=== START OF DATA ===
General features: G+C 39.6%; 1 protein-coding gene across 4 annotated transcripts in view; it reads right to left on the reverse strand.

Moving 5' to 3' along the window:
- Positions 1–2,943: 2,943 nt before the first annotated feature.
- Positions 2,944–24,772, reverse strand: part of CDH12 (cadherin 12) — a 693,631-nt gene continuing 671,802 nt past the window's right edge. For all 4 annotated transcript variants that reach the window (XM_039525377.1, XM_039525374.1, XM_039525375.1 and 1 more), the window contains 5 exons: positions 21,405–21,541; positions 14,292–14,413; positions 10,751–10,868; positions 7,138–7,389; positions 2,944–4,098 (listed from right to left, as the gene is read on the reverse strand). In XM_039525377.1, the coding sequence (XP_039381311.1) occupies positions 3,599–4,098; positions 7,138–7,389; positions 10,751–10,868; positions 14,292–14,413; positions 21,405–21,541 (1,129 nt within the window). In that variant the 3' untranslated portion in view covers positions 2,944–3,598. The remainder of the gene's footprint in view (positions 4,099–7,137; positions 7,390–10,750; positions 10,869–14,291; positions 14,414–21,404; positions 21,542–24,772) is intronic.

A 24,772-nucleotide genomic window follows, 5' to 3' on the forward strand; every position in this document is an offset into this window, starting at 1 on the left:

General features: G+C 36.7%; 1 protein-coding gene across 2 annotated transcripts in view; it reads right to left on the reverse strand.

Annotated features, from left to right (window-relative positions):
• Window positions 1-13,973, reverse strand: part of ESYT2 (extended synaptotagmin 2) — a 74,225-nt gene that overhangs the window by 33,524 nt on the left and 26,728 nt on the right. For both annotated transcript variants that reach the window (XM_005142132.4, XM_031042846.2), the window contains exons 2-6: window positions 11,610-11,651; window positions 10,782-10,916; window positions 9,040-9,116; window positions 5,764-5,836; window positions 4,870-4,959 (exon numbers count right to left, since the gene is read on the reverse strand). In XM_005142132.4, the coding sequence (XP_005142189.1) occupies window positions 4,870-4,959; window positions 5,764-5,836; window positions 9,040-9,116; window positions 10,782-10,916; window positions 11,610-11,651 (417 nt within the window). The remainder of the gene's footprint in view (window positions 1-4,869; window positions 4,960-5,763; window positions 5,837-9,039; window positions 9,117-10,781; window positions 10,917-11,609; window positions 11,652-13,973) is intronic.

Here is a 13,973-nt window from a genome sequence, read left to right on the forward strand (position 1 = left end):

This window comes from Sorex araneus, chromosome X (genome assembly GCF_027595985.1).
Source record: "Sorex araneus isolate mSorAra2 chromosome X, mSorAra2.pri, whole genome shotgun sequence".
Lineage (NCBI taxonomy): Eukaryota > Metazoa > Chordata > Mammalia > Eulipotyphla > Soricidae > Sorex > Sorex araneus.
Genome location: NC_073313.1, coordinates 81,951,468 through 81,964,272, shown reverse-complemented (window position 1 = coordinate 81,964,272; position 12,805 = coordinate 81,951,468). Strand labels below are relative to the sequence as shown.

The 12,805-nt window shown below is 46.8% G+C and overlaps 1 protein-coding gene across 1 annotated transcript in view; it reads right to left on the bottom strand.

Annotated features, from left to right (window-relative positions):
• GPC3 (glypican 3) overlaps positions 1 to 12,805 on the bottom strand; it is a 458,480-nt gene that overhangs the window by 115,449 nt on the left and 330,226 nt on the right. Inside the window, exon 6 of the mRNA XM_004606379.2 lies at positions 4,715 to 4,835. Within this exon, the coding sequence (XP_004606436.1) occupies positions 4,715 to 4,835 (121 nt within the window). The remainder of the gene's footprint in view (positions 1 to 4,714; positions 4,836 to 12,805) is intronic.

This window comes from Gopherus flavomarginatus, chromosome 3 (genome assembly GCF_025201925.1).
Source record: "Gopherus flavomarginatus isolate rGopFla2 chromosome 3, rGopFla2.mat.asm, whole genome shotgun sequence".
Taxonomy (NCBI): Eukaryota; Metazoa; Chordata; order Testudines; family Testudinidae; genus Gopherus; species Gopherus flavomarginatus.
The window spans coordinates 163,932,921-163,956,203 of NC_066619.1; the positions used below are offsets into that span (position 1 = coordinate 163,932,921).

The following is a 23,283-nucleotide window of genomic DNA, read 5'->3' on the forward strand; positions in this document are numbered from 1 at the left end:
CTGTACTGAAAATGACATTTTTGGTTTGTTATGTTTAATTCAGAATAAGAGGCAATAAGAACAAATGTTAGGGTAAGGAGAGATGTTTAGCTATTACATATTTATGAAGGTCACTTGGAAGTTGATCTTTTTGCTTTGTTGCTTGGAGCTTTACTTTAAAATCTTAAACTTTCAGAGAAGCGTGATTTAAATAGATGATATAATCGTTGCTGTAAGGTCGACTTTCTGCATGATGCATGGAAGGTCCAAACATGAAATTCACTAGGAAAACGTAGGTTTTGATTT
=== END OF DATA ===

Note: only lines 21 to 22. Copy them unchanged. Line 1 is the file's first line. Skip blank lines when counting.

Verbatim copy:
The following is a 23,283-nucleotide window of genomic DNA, read 5'->3' on the forward strand; positions in this document are numbered from 1 at the left end:
CTGTACTGAAAATGACATTTTTGGTTTGTTATGTTTAATTCAGAATAAGAGGCAATAAGAACAAATGTTAGGGTAAGGAGAGATGTTTAGCTATTACATATTTATGAAGGTCACTTGGAAGTTGATCTTTTTGCTTTGTTGCTTGGAGCTTTACTTTAAAATCTTAAACTTTCAGAGAAGCGTGATTTAAATAGATGATATAATCGTTGCTGTAAGGTCGACTTTCTGCATGATGCATGGAAGGTCCAAACATGAAATTCACTAGGAAAACGTAGGTTTTGATTT